At counsel's request, the court also set the January date for "an order to show cause regarding sanctions related to the filing of this ex parte application." With respect to the sanctions issue, the court noted a number of facts: (1) the application, to the extent it sought to calendar a motion the court had already determined it had no jurisdiction to hear, was frivolous; (2) Ringgold failed to serve the ex parte application and points and authorities upon opposing counsel in a timely fashion; and (3) Ringgold failed to meet and confer with opposing counsel to determine whether the ex parte hearing was even necessary. The court's legal basis for the order to show cause was Ringgold's "failure to comply with local rules and California Rules of Court and under [Code of Civil Procedure section] 177.5 for bringing the defendants here today and I don't know that notice was proper." The court ordered counsel to file declarations regarding their costs on or before January 12, 2011, and for Ringgold to respond to the order to show cause on or before January 21. Counsel for CBS served written notice of the court's ruling.5
On January 14, 2011, after respondents' lawyers had submitted their cost declarations, Ringgold submitted another confidential ADA request, which sought to continue, for approximately one month, both the filing date for her sanctions response and the hearing on the sanctions issue. The medical records submitted in support of this request all predated the earlier ex parte hearing on October 19, 2010, and did not materially change the showing made in support of that earlier request. The trial court denied the request without a hearing. Ringgold then filed a notice of intent to use the ADA request review procedure pursuant to rule 1.100(g), which allows an expedited procedure for review of an ADA request denial by writ of mandate. The notice of intent also contained a notice that Ringgold would not appear at the January 26 hearing.
At the January 26 hearing, the trial court, in response to the notice of intent, continued the various matters on calendar to February 28, 2011. With respect to the sanctions issue, the court invited counsel to file supplemental declarations regarding costs expended in connection with the January 26 hearing. Ringgold did not appear at the January 26 hearing and did not send other counsel to appear for her. The court's clerk sent written notice of the continuance to Ringgold, and a copy of the court's tentative ruling on the motions to compel and requests for sanctions.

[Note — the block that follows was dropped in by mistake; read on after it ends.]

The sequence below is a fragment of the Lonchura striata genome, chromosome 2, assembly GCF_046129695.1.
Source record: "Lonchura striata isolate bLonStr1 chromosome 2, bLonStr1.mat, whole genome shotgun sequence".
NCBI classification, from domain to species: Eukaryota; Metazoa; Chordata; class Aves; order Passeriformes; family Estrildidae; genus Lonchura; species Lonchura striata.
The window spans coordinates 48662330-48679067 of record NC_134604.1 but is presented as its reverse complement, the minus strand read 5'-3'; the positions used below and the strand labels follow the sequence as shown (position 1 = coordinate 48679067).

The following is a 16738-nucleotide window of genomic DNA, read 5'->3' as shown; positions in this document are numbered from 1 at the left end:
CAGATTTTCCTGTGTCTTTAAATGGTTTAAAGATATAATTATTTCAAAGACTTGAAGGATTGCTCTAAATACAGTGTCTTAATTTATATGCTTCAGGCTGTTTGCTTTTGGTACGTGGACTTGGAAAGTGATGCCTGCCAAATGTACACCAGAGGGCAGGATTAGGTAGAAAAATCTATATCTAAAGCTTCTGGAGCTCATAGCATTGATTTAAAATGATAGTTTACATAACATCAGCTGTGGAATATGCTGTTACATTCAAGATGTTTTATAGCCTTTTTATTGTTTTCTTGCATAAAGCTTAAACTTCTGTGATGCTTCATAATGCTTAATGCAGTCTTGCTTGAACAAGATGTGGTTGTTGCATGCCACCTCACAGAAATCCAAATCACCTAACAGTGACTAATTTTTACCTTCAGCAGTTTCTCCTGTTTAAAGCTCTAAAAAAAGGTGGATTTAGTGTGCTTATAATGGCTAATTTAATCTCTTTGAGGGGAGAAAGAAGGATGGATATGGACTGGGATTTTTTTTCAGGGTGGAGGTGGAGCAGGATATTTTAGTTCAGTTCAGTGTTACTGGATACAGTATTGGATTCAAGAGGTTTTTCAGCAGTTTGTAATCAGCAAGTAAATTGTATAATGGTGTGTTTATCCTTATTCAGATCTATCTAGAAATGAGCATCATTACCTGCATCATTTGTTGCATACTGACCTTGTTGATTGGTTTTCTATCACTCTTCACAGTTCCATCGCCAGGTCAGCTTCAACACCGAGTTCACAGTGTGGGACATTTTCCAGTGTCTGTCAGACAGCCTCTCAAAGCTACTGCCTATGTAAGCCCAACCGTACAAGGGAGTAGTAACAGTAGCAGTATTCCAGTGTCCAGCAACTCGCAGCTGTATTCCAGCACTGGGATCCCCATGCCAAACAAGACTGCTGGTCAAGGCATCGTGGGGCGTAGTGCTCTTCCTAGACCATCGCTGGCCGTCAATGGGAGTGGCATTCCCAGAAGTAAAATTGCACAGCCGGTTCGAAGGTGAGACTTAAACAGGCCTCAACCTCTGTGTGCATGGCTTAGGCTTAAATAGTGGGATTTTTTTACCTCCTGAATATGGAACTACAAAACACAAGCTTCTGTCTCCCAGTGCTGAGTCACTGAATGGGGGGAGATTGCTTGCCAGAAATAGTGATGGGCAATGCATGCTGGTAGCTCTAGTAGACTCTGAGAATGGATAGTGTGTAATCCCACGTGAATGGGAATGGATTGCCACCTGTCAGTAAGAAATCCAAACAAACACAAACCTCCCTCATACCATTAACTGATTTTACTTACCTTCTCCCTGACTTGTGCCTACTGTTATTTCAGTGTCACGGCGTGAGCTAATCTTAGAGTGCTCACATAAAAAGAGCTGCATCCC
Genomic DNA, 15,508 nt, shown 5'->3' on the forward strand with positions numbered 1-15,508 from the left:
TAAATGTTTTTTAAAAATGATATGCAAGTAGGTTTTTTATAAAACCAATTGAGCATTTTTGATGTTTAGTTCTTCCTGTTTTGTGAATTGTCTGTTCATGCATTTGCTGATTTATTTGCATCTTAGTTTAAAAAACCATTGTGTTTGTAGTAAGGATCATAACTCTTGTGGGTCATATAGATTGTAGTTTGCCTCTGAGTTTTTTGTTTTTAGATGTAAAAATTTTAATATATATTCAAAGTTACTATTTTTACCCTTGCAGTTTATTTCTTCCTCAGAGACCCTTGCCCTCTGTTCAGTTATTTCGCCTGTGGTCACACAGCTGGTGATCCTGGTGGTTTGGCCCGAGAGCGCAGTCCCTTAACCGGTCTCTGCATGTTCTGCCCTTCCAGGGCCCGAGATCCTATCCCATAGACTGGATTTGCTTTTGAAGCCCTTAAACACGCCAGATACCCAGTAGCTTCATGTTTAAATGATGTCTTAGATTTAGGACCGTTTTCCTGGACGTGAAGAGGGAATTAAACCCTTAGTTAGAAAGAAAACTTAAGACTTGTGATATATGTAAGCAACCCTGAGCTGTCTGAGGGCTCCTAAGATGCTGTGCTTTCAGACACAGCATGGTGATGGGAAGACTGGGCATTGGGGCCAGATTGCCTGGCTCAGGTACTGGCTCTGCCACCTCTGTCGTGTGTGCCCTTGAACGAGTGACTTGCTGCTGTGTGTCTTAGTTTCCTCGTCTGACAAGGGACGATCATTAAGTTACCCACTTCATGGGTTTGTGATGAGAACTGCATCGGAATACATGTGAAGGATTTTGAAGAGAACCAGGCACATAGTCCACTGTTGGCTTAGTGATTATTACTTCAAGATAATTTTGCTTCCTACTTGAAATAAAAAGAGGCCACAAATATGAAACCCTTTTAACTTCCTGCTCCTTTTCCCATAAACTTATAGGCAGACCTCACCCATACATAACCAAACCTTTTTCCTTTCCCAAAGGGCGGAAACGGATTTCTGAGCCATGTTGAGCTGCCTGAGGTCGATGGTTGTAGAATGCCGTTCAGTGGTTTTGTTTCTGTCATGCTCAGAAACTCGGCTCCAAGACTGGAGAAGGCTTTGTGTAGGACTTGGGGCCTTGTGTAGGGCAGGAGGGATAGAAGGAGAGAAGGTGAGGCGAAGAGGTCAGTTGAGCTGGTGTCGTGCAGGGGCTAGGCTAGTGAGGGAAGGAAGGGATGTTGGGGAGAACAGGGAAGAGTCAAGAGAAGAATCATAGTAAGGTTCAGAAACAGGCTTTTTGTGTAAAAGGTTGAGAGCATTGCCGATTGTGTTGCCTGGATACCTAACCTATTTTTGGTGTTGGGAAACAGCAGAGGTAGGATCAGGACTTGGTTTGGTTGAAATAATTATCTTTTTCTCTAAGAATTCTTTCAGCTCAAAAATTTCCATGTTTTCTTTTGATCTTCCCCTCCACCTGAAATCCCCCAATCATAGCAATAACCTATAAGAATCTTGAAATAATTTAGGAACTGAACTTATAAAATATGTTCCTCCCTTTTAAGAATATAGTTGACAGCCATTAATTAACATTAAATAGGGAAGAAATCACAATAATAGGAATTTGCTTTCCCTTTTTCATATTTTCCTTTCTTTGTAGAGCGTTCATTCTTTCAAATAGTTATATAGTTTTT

Ringgold filed a writ petition, but the Administrative Presiding Justice of this court ordered it stricken when Ringgold did not make the prefiling showing required of a vexatious litigant. (See sec. 391.7.) The Supreme Court denied Ringgold's petition for review.6
Ringgold neither appeared nor sent other counsel to appear for her at the February 28 hearing. Ringgold filed no opposition to the motions to compel or the order to show cause regarding sanctions. At the hearing, the trial court granted CBS's motions to compel and requests for related sanctions. Further, it made a number of findings with respect to Ringgold's October 19 ex parte application: (1) it was improperly noticed; (2) its "documentation" was insufficient; and (3) it was, in part, an improper request for reconsideration under section 1008. Accordingly, the court awarded sanctions against Ringgold and in favor of respondents as follows: (1) $9,260.60 to CBS for attorney fees associated with the motions to compel and both the October 19 and January 26 hearings; (2) $3,230.50 to CFS for attorney fees associated with the October 19 hearing; and (3) $1,305 to GE for attorney fees associated with the October 19 hearing. The court continued the contempt hearing, the hearing on sanctions payable to the court under section 177.5, and the judgment debtor's exam to April 29, 2011. Counsel for CBS gave notice of the continued hearing.
With respect to the sanctions awarded at the hearing on February 28, the trial court signed and filed formal written orders submitted by respondents on the following dates: (1) March 1, 2011, for the award to GE; (2) March 10, 2011, for the award to CFS; and (3) April 27, 2011, for the award to CBS.
On April 29, Ringgold filed a notice of appeal from the formal sanction orders of March 1, March 10, and April 27. These notices are the basis of this appeal.